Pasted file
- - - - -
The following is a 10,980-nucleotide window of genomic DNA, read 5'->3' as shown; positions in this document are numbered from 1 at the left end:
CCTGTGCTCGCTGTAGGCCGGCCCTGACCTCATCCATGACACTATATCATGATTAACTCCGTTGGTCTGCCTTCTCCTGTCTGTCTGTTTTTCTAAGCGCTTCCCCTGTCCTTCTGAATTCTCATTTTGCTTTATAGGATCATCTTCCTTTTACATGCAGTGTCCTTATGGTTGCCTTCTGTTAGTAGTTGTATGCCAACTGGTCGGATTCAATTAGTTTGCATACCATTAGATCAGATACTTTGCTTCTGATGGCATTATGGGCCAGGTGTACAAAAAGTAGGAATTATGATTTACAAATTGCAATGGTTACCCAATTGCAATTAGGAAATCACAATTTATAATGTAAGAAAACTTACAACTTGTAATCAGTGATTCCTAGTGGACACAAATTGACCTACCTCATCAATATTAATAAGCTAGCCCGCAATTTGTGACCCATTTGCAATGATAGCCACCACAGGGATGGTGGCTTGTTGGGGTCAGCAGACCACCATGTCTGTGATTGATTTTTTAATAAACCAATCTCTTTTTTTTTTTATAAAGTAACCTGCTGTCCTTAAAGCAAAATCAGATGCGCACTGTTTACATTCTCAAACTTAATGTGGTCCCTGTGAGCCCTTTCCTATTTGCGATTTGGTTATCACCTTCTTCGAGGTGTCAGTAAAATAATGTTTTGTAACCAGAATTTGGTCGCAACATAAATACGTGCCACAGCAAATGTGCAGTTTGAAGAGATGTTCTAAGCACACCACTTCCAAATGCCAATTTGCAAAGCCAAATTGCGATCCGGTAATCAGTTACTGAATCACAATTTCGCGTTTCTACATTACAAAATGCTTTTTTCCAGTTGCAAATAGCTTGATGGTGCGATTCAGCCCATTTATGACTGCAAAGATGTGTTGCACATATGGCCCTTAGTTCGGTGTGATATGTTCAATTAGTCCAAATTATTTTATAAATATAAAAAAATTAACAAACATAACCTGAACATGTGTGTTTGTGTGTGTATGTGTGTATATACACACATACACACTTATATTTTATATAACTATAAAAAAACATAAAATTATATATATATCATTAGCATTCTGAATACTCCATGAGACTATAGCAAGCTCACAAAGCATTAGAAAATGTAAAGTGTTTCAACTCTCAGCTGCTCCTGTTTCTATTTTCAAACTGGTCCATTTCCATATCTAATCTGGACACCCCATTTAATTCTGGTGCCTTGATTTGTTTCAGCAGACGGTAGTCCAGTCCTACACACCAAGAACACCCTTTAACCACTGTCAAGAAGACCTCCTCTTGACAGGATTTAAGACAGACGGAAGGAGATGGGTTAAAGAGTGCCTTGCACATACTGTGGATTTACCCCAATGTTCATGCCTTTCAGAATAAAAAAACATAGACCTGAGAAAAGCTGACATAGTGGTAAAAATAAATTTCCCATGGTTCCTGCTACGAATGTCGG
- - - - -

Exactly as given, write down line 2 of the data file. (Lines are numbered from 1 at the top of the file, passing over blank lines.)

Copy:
CCTGTGCTCGCTGTAGGCCGGCCCTGACCTCATCCATGACACTATATCATGATTAACTCCGTTGGTCTGCCTTCTCCTGTCTGTCTGTTTTTCTAAGCGCTTCCCCTGTCCTTCTGAATTCTCATTTTGCTTTATAGGATCATCTTCCTTTTACATGCAGTGTCCTTATGGTTGCCTTCTGTTAGTAGTTGTATGCCAACTGGTCGGATTCAATTAGTTTGCATACCATTAGATCAGATACTTTGCTTCTGATGGCATTATGGGCCAGGTGTACAAAAAGTAGGAATTATGATTTACAAATTGCAATGGTTACCCAATTGCAATTAGGAAATCACAATTTATAATGTAAGAAAACTTACAACTTGTAATCAGTGATTCCTAGTGGACACAAATTGACCTACCTCATCAATATTAATAAGCTAGCCCGCAATTTGTGACCCATTTGCAATGATAGCCACCACAGGGATGGTGGCTTGTTGGGGTCAGCAGACCACCATGTCTGTGATTGATTTTTTAATAAACCAATCTCTTTTTTTTTTTATAAAGTAACCTGCTGTCCTTAAAGCAAAATCAGATGCGCACTGTTTACATTCTCAAACTTAATGTGGTCCCTGTGAGCCCTTTCCTATTTGCGATTTGGTTATCACCTTCTTCGAGGTGTCAGTAAAATAATGTTTTGTAACCAGAATTTGGTCGCAACATAAATACGTGCCACAGCAAATGTGCAGTTTGAAGAGATGTTCTAAGCACACCACTTCCAAATGCCAATTTGCAAAGCCAAATTGCGATCCGGTAATCAGTTACTGAATCACAATTTCGCGTTTCTACATTACAAAATGCTTTTTTCCAGTTGCAAATAGCTTGATGGTGCGATTCAGCCCATTTATGACTGCAAAGATGTGTTGCACATATGGCCCTTAGTTCGGTGTGATATGTTCAATTAGTCCAAATTATTTTATAAATATAAAAAAATTAACAAACATAACCTGAACATGTGTGTTTGTGTGTGTATGTGTGTATATACACACATACACACTTATATTTTATATAACTATAAAAAAACATAAAATTATATATATATCATTAGCATTCTGAATACTCCATGAGACTATAGCAAGCTCACAAAGCATTAGAAAATGTAAAGTGTTTCAACTCTCAGCTGCTCCTGTTTCTATTTTCAAACTGGTCCATTTCCATATCTAATCTGGACACCCCATTTAATTCTGGTGCCTTGATTTGTTTCAGCAGACGGTAGTCCAGTCCTACACACCAAGAACACCCTTTAACCACTGTCAAGAAGACCTCCTCTTGACAGGATTTAAGACAGACGGAAGGAGATGGGTTAAAGAGTGCCTTGCACATACTGTGGATTTACCCCAATGTTCATGCCTTTCAGAATAAAAAAACATAGACCTGAGAAAAGCTGACATAGTGGTAAAAATAAATTTCCCATGGTTCCTGCTACGAATGTCGG